CHEYENNE – After days of enjoyable spring weather, winter returns to Cheyenne and southeast Wyoming today.
Meteorologists at the National Weather Service office in Cheyenne have issued a blizzard warning for central and eastern Laramie County and Goshen County, including the cities of Cheyenne and Pine Bluffs, from noon today through Thursday afternoon.
Winter storm warnings are in effect for the remainder of Laramie County and southwestern and eastern Platte County, including the city of Wheatland, from noon today through Thursday morning.
According to Rob Cox, a Cheyenne-based meteorologist, a cold front will move south across Laramie County around sunrise this morning and bring much colder temperatures to the area. After warming to 70 degrees Tuesday, forecasters expect temperatures to fall into the mid-20s by 5 p.m. today.
“We may see some freezing drizzle (this) morning,” Cox said. “That freezing drizzle may last until 9 or 10 a.m., but it’s going to get pretty windy then.”
Warning areas could change based on storm conditions. Roads will be slick, and hazardous conditions could impact the morning or evening commute.
Cox said residents can expect winds of about 20-30 mph when the cold front comes through the area this morning. Winds will then increase to about 30-35 miles per hour this afternoon, with gusts up to 55 mph possible. Those conditions are expected to produce areas of blowing snow and reduced visibility, creating hazardous travel conditions.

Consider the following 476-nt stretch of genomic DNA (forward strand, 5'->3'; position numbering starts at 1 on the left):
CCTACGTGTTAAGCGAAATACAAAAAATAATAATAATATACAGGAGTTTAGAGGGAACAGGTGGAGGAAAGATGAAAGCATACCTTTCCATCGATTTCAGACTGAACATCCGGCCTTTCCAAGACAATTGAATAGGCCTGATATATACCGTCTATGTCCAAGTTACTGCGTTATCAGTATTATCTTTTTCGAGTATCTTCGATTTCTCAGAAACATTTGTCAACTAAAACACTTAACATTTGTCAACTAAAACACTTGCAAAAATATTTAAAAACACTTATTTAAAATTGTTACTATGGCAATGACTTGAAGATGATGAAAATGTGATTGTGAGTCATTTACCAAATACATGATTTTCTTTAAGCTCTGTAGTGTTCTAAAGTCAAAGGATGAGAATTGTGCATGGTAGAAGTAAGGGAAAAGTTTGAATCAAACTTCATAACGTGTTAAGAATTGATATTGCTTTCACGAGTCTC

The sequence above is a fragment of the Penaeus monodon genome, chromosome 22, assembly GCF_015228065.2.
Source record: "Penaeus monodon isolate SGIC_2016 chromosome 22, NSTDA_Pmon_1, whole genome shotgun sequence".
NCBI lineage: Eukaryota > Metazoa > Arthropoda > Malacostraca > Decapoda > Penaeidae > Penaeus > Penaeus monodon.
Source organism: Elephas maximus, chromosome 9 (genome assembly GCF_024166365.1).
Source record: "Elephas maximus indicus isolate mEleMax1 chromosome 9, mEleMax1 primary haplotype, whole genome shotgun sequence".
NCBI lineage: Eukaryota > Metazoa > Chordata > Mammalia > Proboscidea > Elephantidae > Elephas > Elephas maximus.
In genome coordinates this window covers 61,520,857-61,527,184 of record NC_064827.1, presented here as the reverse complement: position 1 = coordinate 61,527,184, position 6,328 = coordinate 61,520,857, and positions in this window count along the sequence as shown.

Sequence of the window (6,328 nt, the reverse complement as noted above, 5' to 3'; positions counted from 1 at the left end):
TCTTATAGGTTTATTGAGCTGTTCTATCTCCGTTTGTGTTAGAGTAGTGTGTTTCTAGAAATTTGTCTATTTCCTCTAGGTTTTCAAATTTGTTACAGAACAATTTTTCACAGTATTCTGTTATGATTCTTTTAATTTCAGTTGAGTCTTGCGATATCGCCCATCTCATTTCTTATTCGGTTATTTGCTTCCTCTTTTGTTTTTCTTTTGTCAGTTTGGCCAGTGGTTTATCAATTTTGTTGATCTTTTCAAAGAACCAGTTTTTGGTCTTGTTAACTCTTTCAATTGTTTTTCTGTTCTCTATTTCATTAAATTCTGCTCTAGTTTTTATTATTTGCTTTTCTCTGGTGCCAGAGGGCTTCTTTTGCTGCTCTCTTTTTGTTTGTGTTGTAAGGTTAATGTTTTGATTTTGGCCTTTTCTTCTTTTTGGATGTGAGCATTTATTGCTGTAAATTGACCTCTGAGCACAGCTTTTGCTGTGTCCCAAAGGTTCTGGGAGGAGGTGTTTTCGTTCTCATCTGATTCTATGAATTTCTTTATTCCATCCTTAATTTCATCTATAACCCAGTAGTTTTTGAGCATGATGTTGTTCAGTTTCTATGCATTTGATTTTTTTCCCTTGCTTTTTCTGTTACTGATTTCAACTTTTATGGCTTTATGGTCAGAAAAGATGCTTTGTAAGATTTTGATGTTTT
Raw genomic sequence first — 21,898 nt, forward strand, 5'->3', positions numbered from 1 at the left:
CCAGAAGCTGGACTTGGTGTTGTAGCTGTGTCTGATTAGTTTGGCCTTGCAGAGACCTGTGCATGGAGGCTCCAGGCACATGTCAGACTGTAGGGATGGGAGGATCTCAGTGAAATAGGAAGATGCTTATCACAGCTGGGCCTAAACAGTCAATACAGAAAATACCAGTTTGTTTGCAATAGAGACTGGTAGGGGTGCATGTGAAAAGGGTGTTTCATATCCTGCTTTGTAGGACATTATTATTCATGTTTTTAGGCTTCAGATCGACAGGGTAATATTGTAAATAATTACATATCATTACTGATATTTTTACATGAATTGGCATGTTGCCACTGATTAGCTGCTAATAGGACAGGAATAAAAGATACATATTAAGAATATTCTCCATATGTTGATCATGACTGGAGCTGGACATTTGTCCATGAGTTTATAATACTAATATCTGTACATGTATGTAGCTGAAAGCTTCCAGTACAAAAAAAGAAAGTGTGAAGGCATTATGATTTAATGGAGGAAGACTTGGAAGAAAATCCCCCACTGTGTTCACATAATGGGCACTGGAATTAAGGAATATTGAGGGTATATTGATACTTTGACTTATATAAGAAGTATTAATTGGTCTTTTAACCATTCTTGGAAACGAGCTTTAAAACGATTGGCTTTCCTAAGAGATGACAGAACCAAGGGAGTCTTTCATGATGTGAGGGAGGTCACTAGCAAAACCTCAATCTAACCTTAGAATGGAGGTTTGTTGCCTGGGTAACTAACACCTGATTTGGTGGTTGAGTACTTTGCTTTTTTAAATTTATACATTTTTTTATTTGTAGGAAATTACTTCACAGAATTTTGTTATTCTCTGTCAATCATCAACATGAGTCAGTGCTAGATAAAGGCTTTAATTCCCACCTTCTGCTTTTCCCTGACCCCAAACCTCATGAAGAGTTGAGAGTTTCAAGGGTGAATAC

“In the afternoon, things are going to get bad in a hurry,” Cox said. “We’re looking at snowfall to begin right around noon. It’s going to be pretty intense at times, as well.”
Estimated snowfall in southeast Wyoming ranges from 6-8 inches in Cheyenne to 8-12 inches in Wheatland and Torrington between noon today and 6 p.m. Thursday.
Cheyenne Police Department spokesman Officer Kevin Malatesta said motorists should heed any warnings from local authorities and monitor weather conditions. He said motorists who must get out today should drive with caution.
“This is the end of the winter driving season,” Malatesta said. “Some people might think it’s over, but people still need to adjust to those conditions.”
Mary Quast, spokeswoman for Laramie County School District 1, said Tuesday afternoon that the district did not have immediate plans to close today. She said officials would make a decision based on the National Weather Service forecast and road conditions by 5:30 a.m.
If a decision is made for a district-wide school closure, the district will notify the media, as well as use an automated rapid notification system that sends phone, email and text messages.
“If you do not receive a call, that means school is in session,” Quast said.
She said parents and students can also find information on closures on the district website at www.laramie1.org and its Facebook page.
Matt Murphy, Laramie-based spokesman for the Wyoming Department of Transportation, said travelers in southeast Wyoming should also continue to monitor weather forecasts, as expected snowfall amounts can change.
“Heavy snow and strong winds are possible, especially east of the summit (between Cheyenne and Laramie), which may result in poor visibility,” Murphy said. “Drivers should plan ahead for this storm and should use caution and winter driving skills if they’re on the roads. WYDOT is continuing to monitor this storm, and maintenance crews are in place to keep the roads open as much as possible.”
Meteorologists expect the greatest snow accumulations across the northern Nebraska panhandle, where blizzard warnings are in effect from midday today through Thursday afternoon.
Road and travel conditions will gradually improve late Thursday into Friday.
Travelers can get the latest road conditions by calling 511 or going online to www.wyoroad.info.